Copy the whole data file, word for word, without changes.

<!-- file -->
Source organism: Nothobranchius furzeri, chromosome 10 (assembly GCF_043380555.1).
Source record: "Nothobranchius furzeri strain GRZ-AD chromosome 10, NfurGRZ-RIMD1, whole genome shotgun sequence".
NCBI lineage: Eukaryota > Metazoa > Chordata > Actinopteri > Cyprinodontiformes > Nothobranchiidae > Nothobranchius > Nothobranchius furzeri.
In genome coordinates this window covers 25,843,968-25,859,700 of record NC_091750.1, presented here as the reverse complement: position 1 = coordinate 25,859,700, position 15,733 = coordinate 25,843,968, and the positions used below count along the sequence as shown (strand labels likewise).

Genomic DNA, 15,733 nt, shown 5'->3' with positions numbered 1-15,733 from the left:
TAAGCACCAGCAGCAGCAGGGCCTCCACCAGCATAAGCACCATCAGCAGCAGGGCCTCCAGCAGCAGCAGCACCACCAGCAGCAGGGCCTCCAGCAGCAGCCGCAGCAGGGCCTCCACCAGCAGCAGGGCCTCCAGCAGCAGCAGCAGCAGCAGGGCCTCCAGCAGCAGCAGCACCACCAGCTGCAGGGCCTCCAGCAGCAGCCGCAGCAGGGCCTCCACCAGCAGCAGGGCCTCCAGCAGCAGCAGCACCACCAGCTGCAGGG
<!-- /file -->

Source organism: Nothobranchius furzeri, chromosome 10 (assembly GCF_043380555.1).
Source record: "Nothobranchius furzeri strain GRZ-AD chromosome 10, NfurGRZ-RIMD1, whole genome shotgun sequence".
NCBI lineage: Eukaryota > Metazoa > Chordata > Actinopteri > Cyprinodontiformes > Nothobranchiidae > Nothobranchius > Nothobranchius furzeri.
In genome coordinates this window covers 25,843,968-25,859,700 of record NC_091750.1, presented here as the reverse complement: position 1 = coordinate 25,859,700, position 15,733 = coordinate 25,843,968, and the positions used below count along the sequence as shown (strand labels likewise).

Genomic DNA, 15,733 nt, shown 5'->3' with positions numbered 1-15,733 from the left:
TAAGCACCAGCAGCAGCAGGGCCTCCACCAGCATAAGCACCATCAGCAGCAGGGCCTCCAGCAGCAGCAGCACCACCAGCAGCAGGGCCTCCAGCAGCAGCCGCAGCAGGGCCTCCACCAGCAGCAGGGCCTCCAGCAGCAGCAGCAGCAGCAGGGCCTCCAGCAGCAGCAGCACCACCAGCTGCAGGGCCTCCAGCAGCAGCCGCAGCAGGGCCTCCACCAGCAGCAGGGCCTCCAGCAGCAGCAGCACCACCAGCTGCAGGG